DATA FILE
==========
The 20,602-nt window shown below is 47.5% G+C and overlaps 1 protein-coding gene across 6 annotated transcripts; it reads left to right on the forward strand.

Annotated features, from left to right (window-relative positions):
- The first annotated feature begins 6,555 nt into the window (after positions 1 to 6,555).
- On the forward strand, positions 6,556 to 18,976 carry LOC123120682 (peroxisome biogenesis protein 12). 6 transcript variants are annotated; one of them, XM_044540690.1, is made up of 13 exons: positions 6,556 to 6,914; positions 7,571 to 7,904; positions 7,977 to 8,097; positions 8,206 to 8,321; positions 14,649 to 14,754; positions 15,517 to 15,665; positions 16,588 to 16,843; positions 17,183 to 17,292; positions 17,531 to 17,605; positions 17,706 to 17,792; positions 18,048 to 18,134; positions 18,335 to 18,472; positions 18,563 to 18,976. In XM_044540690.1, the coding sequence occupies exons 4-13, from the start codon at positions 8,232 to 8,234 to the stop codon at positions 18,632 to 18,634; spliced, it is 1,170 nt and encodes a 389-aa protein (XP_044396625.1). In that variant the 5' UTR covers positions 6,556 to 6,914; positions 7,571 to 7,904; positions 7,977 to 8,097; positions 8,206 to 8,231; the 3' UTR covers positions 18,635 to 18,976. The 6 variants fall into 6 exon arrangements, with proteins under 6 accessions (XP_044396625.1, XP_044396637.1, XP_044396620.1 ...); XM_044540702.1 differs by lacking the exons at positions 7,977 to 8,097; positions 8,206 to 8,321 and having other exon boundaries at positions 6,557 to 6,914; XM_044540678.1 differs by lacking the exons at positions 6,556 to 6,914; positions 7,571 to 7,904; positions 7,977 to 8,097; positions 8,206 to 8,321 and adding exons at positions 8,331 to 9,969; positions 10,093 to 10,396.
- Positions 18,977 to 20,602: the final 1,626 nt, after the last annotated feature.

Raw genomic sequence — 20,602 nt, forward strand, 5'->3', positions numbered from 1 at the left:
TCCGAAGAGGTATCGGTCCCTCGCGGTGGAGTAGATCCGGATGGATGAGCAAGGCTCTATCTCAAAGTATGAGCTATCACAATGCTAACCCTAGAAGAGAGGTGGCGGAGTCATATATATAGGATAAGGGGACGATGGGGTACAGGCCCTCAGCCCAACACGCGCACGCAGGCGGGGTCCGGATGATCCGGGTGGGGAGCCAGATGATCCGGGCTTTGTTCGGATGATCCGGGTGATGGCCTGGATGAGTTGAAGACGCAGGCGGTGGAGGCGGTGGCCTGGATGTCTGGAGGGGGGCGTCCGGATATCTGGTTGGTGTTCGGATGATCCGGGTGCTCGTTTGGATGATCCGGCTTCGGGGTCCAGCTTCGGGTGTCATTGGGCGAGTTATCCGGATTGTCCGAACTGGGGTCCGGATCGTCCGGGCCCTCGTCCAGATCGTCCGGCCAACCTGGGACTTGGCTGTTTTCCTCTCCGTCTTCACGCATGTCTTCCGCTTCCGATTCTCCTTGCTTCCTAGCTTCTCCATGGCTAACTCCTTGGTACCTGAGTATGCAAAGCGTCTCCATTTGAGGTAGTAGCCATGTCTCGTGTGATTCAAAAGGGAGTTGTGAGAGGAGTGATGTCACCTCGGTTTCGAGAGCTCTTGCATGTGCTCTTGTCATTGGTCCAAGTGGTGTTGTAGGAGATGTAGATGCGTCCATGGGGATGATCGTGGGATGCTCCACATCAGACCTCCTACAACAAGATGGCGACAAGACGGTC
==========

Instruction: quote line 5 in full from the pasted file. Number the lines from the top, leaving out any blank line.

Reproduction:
- Positions 18,977 to 20,602: the final 1,626 nt, after the last annotated feature.